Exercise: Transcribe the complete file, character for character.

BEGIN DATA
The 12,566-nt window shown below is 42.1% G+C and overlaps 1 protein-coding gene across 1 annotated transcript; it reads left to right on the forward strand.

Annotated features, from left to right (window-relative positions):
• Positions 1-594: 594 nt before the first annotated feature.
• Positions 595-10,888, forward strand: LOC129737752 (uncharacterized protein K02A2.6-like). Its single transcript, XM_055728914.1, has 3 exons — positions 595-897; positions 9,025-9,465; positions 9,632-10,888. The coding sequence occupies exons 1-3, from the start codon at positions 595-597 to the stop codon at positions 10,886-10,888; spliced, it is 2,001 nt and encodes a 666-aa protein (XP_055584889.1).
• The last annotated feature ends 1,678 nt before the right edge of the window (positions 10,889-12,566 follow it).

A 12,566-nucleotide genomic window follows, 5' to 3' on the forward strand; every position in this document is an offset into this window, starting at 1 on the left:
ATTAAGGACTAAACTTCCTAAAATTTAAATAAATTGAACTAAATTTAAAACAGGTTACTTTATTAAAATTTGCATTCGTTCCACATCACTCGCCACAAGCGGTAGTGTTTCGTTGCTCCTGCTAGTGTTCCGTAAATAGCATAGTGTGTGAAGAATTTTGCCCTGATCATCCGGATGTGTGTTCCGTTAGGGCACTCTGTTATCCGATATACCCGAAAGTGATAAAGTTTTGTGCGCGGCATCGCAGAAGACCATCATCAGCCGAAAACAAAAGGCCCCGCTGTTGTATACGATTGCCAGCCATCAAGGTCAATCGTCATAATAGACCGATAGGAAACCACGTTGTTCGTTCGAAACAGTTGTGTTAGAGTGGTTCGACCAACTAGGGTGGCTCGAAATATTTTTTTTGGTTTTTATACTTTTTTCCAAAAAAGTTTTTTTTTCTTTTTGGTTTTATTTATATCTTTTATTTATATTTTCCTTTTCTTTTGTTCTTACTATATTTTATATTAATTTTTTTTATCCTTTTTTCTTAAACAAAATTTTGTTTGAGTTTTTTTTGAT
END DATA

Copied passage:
The 12,566-nt window shown below is 42.1% G+C and overlaps 1 protein-coding gene across 1 annotated transcript; it reads left to right on the forward strand.

Annotated features, from left to right (window-relative positions):
• Positions 1-594: 594 nt before the first annotated feature.
• Positions 595-10,888, forward strand: LOC129737752 (uncharacterized protein K02A2.6-like). Its single transcript, XM_055728914.1, has 3 exons — positions 595-897; positions 9,025-9,465; positions 9,632-10,888. The coding sequence occupies exons 1-3, from the start codon at positions 595-597 to the stop codon at positions 10,886-10,888; spliced, it is 2,001 nt and encodes a 666-aa protein (XP_055584889.1).
• The last annotated feature ends 1,678 nt before the right edge of the window (positions 10,889-12,566 follow it).

A 12,566-nucleotide genomic window follows, 5' to 3' on the forward strand; every position in this document is an offset into this window, starting at 1 on the left:
ATTAAGGACTAAACTTCCTAAAATTTAAATAAATTGAACTAAATTTAAAACAGGTTACTTTATTAAAATTTGCATTCGTTCCACATCACTCGCCACAAGCGGTAGTGTTTCGTTGCTCCTGCTAGTGTTCCGTAAATAGCATAGTGTGTGAAGAATTTTGCCCTGATCATCCGGATGTGTGTTCCGTTAGGGCACTCTGTTATCCGATATACCCGAAAGTGATAAAGTTTTGTGCGCGGCATCGCAGAAGACCATCATCAGCCGAAAACAAAAGGCCCCGCTGTTGTATACGATTGCCAGCCATCAAGGTCAATCGTCATAATAGACCGATAGGAAACCACGTTGTTCGTTCGAAACAGTTGTGTTAGAGTGGTTCGACCAACTAGGGTGGCTCGAAATATTTTTTTTGGTTTTTATACTTTTTTCCAAAAAAGTTTTTTTTTCTTTTTGGTTTTATTTATATCTTTTATTTATATTTTCCTTTTCTTTTGTTCTTACTATATTTTATATTAATTTTTTTTATCCTTTTTTCTTAAACAAAATTTTGTTTGAGTTTTTTTTGAT